During the summer you typically have to keep an eye on the temperature of your reef tank. I like to keep my tanks in the 78 to 79 degree F range but during the summer months my tanks push 81 degrees F on really hot days. Based on my past experiences, here are some tips to keep a tank cool.
- Use a Fan – Running a fan over the top of a tank will promote evaporation and cool down a tank. A fan can also be used over the sump. You can connect one to a controller and have it turn on when the tank hits a certain temperature.
- Run a Chiller – I have a chiller on my system with metal halides and it does a good job keeping the tank cool. I use fans on this system as well and they are programmed to turn on before the chiller, which will consume more electricity. The fans can’t handle the job solo when it is really hot so the chiller is critical in my setup.
- Use Air Conditioning – A tank in a room that gets hot in the summer will probably require AC in that room. With air conditioning a chiller might not be necessary, although fans may help.
- Use LED’s or T5 lighting – Years ago many folks used metal halide lighting, which emit a decent amount of heat. The use of metal halides has gone down a lot so this has become less of an issue. But if you are old school like me and still run metal halides then consider switching to LED’s or T5’s to reduce the amount of heat being added to your system.
- Change Light Schedule – During the summer start your light schedule earlier in the day to reduce the time they are on when temperatures peak outside. LED’s and T5’s do generate some heat.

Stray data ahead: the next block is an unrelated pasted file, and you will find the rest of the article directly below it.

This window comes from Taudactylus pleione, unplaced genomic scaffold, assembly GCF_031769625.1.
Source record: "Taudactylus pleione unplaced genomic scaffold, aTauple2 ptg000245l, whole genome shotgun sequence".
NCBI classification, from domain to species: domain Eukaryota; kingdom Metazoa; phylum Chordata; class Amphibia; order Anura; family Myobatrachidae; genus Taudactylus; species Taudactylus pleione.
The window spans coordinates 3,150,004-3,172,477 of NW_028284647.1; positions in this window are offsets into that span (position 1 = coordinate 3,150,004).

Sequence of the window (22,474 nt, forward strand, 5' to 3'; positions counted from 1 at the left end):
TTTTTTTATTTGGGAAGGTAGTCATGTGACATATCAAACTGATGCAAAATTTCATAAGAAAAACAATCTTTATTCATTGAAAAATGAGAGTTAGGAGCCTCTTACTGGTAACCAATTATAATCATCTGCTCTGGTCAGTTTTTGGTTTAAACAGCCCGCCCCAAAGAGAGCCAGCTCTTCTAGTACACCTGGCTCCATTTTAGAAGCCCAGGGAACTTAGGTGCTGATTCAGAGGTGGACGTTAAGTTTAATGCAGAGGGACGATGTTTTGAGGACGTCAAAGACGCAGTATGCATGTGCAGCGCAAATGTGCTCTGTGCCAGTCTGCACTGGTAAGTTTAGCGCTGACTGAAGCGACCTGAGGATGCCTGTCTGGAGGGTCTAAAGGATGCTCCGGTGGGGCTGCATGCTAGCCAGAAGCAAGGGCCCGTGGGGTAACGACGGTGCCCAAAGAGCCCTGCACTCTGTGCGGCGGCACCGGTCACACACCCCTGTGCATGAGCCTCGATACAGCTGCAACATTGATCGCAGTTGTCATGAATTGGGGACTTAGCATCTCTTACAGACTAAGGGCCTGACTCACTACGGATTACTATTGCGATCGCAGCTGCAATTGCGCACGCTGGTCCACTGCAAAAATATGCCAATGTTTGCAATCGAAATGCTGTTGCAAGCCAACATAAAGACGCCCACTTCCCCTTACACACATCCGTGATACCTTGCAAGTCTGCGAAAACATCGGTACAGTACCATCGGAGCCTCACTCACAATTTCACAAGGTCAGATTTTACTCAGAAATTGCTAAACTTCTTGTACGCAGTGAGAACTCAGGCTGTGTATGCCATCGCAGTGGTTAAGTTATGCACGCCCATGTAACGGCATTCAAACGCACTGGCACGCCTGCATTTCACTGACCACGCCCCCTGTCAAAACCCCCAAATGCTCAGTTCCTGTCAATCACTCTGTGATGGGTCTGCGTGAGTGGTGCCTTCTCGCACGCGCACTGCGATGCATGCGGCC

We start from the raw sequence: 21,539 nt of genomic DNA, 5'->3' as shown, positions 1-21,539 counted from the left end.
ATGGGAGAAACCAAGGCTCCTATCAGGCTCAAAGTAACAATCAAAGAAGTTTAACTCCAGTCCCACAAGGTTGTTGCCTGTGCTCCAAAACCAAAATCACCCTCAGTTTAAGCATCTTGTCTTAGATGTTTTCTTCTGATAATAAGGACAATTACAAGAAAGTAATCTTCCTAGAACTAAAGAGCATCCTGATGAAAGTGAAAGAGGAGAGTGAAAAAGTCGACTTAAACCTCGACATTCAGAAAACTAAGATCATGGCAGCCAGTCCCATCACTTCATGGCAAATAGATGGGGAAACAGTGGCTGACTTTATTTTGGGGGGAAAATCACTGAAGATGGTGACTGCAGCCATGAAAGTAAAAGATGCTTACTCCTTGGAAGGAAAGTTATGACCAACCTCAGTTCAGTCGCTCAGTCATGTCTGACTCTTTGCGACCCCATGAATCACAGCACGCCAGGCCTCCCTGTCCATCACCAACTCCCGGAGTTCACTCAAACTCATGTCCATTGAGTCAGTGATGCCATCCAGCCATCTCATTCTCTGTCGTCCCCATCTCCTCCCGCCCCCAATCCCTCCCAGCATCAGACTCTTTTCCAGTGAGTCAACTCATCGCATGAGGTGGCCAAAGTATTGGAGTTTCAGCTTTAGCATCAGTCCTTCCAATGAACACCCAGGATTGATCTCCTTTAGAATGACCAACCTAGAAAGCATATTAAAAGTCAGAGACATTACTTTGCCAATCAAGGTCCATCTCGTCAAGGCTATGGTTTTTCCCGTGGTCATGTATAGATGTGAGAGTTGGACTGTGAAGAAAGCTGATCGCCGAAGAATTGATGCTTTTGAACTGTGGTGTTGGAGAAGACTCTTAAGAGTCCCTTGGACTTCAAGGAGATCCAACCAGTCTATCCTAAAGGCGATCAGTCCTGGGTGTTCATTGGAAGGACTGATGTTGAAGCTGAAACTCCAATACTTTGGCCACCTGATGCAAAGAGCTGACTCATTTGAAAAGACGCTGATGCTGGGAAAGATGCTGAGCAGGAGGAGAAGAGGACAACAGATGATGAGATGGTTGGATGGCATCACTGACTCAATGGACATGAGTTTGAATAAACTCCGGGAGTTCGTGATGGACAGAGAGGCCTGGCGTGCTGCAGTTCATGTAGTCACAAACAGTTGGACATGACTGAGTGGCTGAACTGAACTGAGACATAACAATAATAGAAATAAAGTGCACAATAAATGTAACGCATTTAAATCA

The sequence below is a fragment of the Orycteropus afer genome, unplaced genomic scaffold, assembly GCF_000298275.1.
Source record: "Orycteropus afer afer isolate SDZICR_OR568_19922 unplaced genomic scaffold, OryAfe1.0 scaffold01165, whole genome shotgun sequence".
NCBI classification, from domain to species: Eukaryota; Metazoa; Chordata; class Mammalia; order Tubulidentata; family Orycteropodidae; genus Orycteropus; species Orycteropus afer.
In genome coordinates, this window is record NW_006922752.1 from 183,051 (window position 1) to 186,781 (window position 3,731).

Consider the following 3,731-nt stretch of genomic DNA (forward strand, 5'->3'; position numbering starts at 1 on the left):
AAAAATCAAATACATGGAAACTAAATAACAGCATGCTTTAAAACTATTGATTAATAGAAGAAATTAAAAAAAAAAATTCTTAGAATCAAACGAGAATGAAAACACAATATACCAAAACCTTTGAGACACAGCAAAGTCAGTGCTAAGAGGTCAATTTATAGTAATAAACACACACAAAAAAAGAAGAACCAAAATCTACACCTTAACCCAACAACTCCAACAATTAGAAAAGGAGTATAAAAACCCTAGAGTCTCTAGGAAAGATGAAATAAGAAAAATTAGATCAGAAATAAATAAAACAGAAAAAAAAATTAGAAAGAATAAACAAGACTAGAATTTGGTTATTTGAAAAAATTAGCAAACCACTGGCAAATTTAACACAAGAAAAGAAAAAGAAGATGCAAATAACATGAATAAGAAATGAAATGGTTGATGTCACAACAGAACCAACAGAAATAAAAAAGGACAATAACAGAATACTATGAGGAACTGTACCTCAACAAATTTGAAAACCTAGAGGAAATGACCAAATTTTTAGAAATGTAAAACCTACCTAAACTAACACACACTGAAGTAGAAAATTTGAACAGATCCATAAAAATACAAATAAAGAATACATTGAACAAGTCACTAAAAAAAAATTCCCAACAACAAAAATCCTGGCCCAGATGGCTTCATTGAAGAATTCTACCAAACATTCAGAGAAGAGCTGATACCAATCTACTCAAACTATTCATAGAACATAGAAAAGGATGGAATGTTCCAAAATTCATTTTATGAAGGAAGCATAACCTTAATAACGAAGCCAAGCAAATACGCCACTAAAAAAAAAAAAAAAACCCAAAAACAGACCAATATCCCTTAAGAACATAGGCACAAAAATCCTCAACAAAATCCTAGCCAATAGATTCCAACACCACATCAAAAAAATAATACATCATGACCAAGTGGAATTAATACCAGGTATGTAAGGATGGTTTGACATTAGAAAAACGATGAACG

- Change Frag Tank Light Schedule – If you have a frag tank plumbed into your main display then consider running the frag tank lights earlier versus the display tank lights. This will reduce the amount of heat being added to your system by the frag tank lights.
- Move Tank to a Cooler Room – I know, moving a reef tank can be a PIA but if your tank was setup in a room that holds the heat pretty well then consider moving the tank. Basements are cooler in the summer versus other rooms in the house so a finished basement is a great spot.
- Move Sump to a Cooler Room – If you don\’t want to move your display then you might want to consider moving your sump to a cooler location. Remote sumps are great for a number of reasons. When I was living in Connecticut the sump for my 225 gallon tank in the living room was located underneath the tank in the unfinished basement. The cool basement helped keep the temperature from rising too high. I did have a chiller on this system but it did not run too often.
- Add Ice to Tank or Sump – I consider this a last resort but you can cool a tank by “icing” it down. Make sure to triple bag the ice to prevent any tap water from leaking into the system. Or use RODI ice cubes and a single bag 🙂
If your tank is consistently over 82 degrees F in the summer then consider employing some of these tips. Your fish and corals will be much happier.
If you would like some help with a new tank build, including help designing a custom aquarium, or help re-configuring your current setup then you can visit this page for more information. And if you are looking to add some equipment, I do sell GHL, Pax Bellum, Reef Octopus Calcium and Kalk Reactors and Royal Exclusiv products, including Dreamboxes, which is the equipment I use and recommend. I also sell Reef Brite metal halide and LED fixtures as well as Maxspect & IceCap Gyres.
As for additional insights and information, please explore my many other reef tank and SPS related articles as well as my YouTube channel. For an even deeper dive into reef tank care you can check out my Reef Keeping Master Class. This online course is an immersive and one of a kind educational tool designed to help reef aquarium hobbyists build and maintain a beautiful SPS reef tank. The course is a series of video presentations with some supplemental video from my YouTube channel. There are also quizzes to help students retain and understand the information presented in the course.
Need some frags…..I can help with that as well 🙂 Please visit my SPS Frag store to see what is available.